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I am sure this has been covered many times before so sorry in advance ,please excuse me.I am putting a system together in my great room for just listening to music.I Will be running manepan 3.7s with rouge m-180 mono blocks with rouges Rp1 pre amp.I will be listening to vinyl but I am looking for information on the best way to listen to our digital music seems like we never listen to CDs anymore .We use our IPads or I pods with a splitter in the back.I am pretty sure this is not the best way to do it, are we losing sound quality like this?I am looking for away to listen to our digital music in the best possible quality,Lot of this music was download from CDs and from I tunes.Is the digital music in different formats? If anyone has any advice I would greatly appreciate it.Of course wanting to keep cost down
"... I am looking for information on the best way to listen to our digital music seems like we never listen to CDs anymore .We use our IPads or I pods with a splitter in the back.I am pretty sure this is not the best way to do it, are we losing sound quality like this?"
I say yes..... I've never heard server or computer based playback that I thought was comparable to CD playback on a dedicated CD player..... The most frustrating part is that ripping CDs to computer seems to yield different sound quality using different drives, ripping software, playback software, etc. .... Not to mention a seeming worsening of sound quality after the hard drive is defragmented or a change in sound quality (sometimes better, sometimes worse) with updates to the operating system or playback software...... Once I came to the reality of all these variables, I've stuck to CD playback, and am not even thinking about other digital playback methods. (The only playback I enjoy on computer is YouTube.)
CDs are digital..... Whether your Albums are stored on a Hard Drive or a Plastic Disk is not that important as far as sound quality.
Disk Storage trumps CDs in terms of convenience.
Todd, that may be your observation but your response doesn't address the OP's questions. He said, "seems like we never listen to CDs anymore"
I still own a very capable Accuphase CDP that sounds nice but it hasn't been my primary source for CD playback in nearly a decade. I rarely listen to it anymore. I might pop a CD in it once or twice a month just to keep it lubricated. ;-)
I'm getting superb performance from my computer audio setup for 'ripped' CDs as well as hi-res downloads. I use the music server direct to DAC as well as via a dedicated network 'streamer' in another room.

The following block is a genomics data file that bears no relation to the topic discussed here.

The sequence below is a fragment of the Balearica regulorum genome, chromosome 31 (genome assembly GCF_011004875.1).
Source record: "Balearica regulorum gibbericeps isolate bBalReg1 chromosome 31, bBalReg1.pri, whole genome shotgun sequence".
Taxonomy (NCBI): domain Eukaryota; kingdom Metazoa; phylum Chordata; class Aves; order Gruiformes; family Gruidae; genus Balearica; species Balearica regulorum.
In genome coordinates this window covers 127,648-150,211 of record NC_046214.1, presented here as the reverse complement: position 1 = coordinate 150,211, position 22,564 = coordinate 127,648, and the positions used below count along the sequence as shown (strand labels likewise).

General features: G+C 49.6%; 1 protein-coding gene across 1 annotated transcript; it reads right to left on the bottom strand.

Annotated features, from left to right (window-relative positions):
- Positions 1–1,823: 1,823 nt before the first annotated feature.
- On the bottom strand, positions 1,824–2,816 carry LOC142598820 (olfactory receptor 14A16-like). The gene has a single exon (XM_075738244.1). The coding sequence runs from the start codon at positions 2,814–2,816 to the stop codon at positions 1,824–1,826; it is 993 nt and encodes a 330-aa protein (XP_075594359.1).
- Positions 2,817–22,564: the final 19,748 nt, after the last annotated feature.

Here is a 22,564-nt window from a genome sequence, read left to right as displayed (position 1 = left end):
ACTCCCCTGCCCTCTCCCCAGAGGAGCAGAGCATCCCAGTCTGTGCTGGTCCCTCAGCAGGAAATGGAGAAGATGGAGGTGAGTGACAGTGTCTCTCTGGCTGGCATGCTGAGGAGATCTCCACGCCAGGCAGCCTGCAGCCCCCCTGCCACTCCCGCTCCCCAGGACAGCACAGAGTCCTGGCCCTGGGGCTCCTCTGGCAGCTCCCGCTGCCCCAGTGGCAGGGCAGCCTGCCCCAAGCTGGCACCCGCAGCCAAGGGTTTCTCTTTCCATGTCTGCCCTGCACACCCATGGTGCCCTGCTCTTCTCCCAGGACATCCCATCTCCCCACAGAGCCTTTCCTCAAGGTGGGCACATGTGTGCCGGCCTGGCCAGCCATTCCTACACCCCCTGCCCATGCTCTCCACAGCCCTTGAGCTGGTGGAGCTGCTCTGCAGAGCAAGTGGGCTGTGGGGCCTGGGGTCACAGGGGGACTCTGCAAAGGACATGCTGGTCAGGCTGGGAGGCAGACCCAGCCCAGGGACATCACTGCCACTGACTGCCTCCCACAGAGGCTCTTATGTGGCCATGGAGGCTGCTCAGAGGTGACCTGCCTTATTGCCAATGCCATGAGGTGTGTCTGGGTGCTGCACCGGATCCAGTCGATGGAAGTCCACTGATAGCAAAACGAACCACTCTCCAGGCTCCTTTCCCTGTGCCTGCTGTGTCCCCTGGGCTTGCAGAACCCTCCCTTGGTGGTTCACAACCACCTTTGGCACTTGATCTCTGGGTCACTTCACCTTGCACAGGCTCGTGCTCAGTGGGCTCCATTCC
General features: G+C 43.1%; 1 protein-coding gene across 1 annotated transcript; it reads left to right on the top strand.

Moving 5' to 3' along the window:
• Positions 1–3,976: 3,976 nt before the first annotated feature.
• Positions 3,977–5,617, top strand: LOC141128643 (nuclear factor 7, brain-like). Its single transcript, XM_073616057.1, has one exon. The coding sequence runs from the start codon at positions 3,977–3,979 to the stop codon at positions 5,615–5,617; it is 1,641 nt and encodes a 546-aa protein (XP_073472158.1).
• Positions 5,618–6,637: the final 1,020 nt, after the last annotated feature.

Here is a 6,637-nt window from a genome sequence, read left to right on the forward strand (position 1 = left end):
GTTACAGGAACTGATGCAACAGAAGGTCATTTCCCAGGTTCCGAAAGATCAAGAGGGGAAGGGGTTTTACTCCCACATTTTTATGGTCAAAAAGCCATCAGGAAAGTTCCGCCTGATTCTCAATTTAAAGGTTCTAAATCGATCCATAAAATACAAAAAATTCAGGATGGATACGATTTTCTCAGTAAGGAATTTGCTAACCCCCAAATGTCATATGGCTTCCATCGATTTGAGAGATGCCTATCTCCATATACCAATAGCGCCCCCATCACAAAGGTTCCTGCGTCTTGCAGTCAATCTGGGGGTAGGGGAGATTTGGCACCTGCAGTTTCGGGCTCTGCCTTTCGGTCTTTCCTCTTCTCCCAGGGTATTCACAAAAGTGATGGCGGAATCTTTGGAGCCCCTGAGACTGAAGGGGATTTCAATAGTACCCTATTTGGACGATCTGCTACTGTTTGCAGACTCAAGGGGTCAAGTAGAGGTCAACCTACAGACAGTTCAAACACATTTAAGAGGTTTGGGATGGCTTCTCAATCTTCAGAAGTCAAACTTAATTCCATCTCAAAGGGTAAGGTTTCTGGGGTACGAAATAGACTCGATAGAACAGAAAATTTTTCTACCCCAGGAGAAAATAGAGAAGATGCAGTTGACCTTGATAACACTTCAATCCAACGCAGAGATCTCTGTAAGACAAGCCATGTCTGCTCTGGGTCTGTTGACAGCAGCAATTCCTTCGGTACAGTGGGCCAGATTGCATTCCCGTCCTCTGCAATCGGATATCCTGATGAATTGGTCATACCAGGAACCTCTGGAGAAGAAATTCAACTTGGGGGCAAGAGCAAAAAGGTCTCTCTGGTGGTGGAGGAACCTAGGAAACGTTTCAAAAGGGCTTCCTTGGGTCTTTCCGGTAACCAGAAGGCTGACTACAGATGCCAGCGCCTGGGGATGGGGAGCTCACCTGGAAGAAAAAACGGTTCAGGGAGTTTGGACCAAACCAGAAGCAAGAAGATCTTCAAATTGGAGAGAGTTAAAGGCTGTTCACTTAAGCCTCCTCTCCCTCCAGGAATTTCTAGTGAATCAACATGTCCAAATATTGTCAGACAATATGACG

Others are also achieving outstanding results with their computer audio systems. Sticking with a CD player is just a personal choice IMHO and not the definitive answer to high quality digital music reproduction.
PAR suggested a good link to help you get started. I'll make a few brief comments about digital music.
Although the playback device is important, it is even more important that the music files be of high quality to begin with. If you rip your music from CD, it should NOT be ripped to MP3, AAC, or other lossy compressed formats. WAV, AIFF, FLAC, ALAC are a few examples of uncompressed or lossless formats which will better retain the original sonic quality from your CD.
If you downloaded (paid for) music from iTunes, it is most likely 256kbps AAC which uses a lossy compression scheme. It may sound OK with earbuds or maybe in the car, but it is less than CD quality.
If playing higher quality music files from an iDevice, you can get better sound by using an outboard DAC via the Lightning connector, rather than the 3.5mm analog output.
A even better approach would be to set up a music server with outboard DAC and use the iDevice as a remote control only.
Taking it a step further, you can use a music server or Network Attached Storage (NAS) to house your music files then 'stream' the music over your home network to a dedicated music streamer.
But the first rule (IMHO) is to start with high quality music files because no level of costly high-end equipment will 'fix' poor audio quality from files produced using lossy compression.
Does anyone have any experience with the Audio quest dragon fly
I do not own one. The current DragonFly models can be used directly on your iDevice whereas the older versions consumed too much power. The Red puts out a higher voltage signal while the Black is a bit lower. I can't say which one is better for driving your preamp.
Assuming your iDevice is fairly recent with the Lightning connector, you'll need the Lightning to USB Adapter. Apple calls it the Camera Connection Kit and I believe it retails for $29.00.
Thanks great advise
Rather than write a long, long response I am going to suggest that you click this link and read "Getting Started" onwards. This really does have loads of useful information and I leave it to you to decide how far into the detail you want to get at this stage.
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